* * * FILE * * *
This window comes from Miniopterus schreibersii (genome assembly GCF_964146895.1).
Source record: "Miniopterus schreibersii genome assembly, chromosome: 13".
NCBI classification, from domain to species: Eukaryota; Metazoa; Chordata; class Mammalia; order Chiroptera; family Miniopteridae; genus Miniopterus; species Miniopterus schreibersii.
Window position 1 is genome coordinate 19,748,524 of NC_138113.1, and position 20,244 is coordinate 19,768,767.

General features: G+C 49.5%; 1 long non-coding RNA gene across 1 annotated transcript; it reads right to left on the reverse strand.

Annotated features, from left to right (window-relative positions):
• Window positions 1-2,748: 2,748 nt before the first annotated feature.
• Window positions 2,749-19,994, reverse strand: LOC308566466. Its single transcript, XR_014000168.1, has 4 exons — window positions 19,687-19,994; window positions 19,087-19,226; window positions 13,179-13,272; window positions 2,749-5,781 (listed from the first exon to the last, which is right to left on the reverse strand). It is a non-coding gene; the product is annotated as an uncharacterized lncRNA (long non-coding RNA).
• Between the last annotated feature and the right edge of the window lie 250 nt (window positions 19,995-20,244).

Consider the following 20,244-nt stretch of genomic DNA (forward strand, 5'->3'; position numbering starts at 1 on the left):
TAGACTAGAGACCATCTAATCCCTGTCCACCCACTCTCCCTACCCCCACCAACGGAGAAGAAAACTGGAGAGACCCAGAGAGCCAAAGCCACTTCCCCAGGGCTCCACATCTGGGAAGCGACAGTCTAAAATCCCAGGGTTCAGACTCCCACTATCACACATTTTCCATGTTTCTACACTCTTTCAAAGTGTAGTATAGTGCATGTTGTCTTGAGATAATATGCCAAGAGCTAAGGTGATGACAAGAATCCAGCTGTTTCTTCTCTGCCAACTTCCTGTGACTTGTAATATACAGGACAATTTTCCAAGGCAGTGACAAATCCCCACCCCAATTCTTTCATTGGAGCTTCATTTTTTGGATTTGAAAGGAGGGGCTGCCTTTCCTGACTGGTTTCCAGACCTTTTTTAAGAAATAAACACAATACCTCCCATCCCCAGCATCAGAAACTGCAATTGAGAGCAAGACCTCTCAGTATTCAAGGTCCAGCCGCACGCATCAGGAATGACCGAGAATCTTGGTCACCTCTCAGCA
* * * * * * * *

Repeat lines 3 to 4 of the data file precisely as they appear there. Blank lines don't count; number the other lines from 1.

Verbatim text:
NCBI classification, from domain to species: Eukaryota; Metazoa; Chordata; class Mammalia; order Chiroptera; family Miniopteridae; genus Miniopterus; species Miniopterus schreibersii.
Window position 1 is genome coordinate 19,748,524 of NC_138113.1, and position 20,244 is coordinate 19,768,767.